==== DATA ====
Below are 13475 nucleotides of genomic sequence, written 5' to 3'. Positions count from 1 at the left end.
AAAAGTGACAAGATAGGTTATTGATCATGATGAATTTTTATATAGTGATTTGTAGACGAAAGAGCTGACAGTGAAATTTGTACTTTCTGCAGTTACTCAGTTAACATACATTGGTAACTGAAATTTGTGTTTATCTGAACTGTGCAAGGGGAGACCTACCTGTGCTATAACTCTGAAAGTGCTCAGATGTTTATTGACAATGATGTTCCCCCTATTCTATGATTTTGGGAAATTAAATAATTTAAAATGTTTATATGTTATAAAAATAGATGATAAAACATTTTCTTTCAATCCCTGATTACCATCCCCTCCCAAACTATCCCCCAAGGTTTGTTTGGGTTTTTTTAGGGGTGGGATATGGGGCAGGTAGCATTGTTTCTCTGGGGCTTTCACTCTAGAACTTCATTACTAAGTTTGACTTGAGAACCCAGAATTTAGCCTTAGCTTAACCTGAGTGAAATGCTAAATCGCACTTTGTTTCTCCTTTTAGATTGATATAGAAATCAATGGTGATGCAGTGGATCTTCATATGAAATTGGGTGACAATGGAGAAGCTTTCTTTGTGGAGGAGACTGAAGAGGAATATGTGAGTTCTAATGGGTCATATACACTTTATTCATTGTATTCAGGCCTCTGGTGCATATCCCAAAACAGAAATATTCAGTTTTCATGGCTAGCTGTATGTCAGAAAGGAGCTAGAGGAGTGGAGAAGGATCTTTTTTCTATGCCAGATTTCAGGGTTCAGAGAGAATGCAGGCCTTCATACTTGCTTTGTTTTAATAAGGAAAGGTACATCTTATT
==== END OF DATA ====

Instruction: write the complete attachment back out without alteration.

Below are 13475 nucleotides of genomic sequence, written 5' to 3'. Positions count from 1 at the left end.
AAAAGTGACAAGATAGGTTATTGATCATGATGAATTTTTATATAGTGATTTGTAGACGAAAGAGCTGACAGTGAAATTTGTACTTTCTGCAGTTACTCAGTTAACATACATTGGTAACTGAAATTTGTGTTTATCTGAACTGTGCAAGGGGAGACCTACCTGTGCTATAACTCTGAAAGTGCTCAGATGTTTATTGACAATGATGTTCCCCCTATTCTATGATTTTGGGAAATTAAATAATTTAAAATGTTTATATGTTATAAAAATAGATGATAAAACATTTTCTTTCAATCCCTGATTACCATCCCCTCCCAAACTATCCCCCAAGGTTTGTTTGGGTTTTTTTAGGGGTGGGATATGGGGCAGGTAGCATTGTTTCTCTGGGGCTTTCACTCTAGAACTTCATTACTAAGTTTGACTTGAGAACCCAGAATTTAGCCTTAGCTTAACCTGAGTGAAATGCTAAATCGCACTTTGTTTCTCCTTTTAGATTGATATAGAAATCAATGGTGATGCAGTGGATCTTCATATGAAATTGGGTGACAATGGAGAAGCTTTCTTTGTGGAGGAGACTGAAGAGGAATATGTGAGTTCTAATGGGTCATATACACTTTATTCATTGTATTCAGGCCTCTGGTGCATATCCCAAAACAGAAATATTCAGTTTTCATGGCTAGCTGTATGTCAGAAAGGAGCTAGAGGAGTGGAGAAGGATCTTTTTTCTATGCCAGATTTCAGGGTTCAGAGAGAATGCAGGCCTTCATACTTGCTTTGTTTTAATAAGGAAAGGTACATCTTATT